Yesterday I wrote about anti-fluoridationists misrepresenting a study in a pathetic attempt to link heart disease and water fluoridation. Today I want to take a look at another paper often cited in response to criticism of their claims. The publishing of the paper, Effects of the fluoride on the central nervous system, resulted in the headline “New Study: Fluoride Can Damage the Brain-Avoid Use in Children” quickly spreading across the internet. The paper represents not an experiment but rather a review of past literature with the author’s interpretations thrown in. For the most part anti-fluoridationists have misinterpreted the conclusion and implications of this paper.
My mantra is “Read the original study”, whenever possible I like to track down the study and read it myself, not relying on journalists. This is one of the cases when reading the original paper can be enlightening. The paper starts out in the introduction saying, “The aim of this review is to set out information regarding the toxic potential of F and its effects on the nervous system, with special attention to populations exposed to the intake of this mineral at concentrations outside official guidelines.” The author goes on to cite studies of populations in areas with high natural fluoride concentrations and a few animal studies in which high doses were administered. At the end of the study the author concludes, “Fluorine is a chemical element found in high concentrations in the earth’s crust. In many countries where the main source of drinking water is hydrothermal, F concentrations exceed those contemplated by the corresponding official regulations…it is recommended that the geographical location of a given population and the quality of the water they drink should be taken into consideration so as to take preventive measures for its use and, in areas where the fluoride concentration exceeds 0.7 mg/L, to avoid the intake of the drinking water, fluorinated salt, and the use of toothpastes and articles containing F.”
As you can see, the misreporting of this study was simply another case of reading comprehension failure from the the fluoride fear-mongers. It does not serve as evidence that the current recommendations for fluoride use are significantly flawed or that such use is dangerous. Now repeat after me, read the original study, read the original study, read the original study, read the…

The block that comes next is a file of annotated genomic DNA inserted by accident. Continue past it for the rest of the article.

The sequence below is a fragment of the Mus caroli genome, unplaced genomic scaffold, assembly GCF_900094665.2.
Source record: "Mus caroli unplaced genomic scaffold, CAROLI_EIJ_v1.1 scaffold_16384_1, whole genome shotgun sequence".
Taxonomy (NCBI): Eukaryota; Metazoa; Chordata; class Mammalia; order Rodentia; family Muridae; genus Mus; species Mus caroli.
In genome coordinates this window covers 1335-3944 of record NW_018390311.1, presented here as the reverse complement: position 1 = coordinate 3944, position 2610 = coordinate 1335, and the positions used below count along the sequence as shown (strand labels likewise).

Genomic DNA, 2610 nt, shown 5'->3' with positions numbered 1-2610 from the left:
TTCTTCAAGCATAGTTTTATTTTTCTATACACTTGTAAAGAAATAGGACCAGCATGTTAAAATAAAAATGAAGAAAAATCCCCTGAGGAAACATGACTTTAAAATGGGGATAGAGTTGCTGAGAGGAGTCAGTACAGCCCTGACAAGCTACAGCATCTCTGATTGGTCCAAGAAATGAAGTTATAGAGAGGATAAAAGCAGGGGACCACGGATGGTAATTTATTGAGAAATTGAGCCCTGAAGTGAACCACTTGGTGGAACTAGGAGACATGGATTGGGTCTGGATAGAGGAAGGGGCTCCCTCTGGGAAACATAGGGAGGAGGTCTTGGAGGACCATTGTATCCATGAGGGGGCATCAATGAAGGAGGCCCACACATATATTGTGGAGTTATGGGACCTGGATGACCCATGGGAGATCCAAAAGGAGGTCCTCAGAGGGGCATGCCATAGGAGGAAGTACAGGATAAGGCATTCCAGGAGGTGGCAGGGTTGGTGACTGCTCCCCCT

Another oft cited piece to bolster the claim regarding brain damage is an article titled “Indian study proves that fluoride consumption causes brain, neurological damage” that was reporting on a study titled “Neurodegenerative changes in different regions of brain, spinal cord and sciatic nerve of rats treated with sodium fluoride“. Contrary to what the anti-fluoridationists would have you assume this study was not about the suggested safe levels of artificial water fluoridation but rather about the toxic effects of exposure to excessively high levels at many times the recommend threshold of 0.7 ppm. You see India has many areas with naturally high fluoride levels, in some areas exceeding 20 ppm, resulting in some health problems. Knowledge of possible danger from high levels of natural fluoride in drinking water is nothing new. Health professionals and regulators are well aware of this issue and in many areas with naturally occurring fluoride filtration is used to lower fluoride content to safe levels. Additionally the study did not involve human subjects, rather its was a study that involved giving a group of 6 rats 20 ppm of sodium fluoride daily with another 6 rats acting as a control group. Given the nature and focus of the study and the tiny sample size it is simply not possible to extrapolate that the current practices of water fluoridation and use of dental fluoride are harmful. Once again we have a study taken out of context and misinterpreted to support the preconceived conspiratorial views of anti-fluoridation proponents.
Fluoride & the Brain: Déjà Vu
Fluoride & the Brain: Strike 3, You’re Out!
Fluoride & the Brain: The China Studies
Fluoride & Heart Disease?
When public action undermines public health: a critical examination of antifluoridationist literature by Jason M Armfield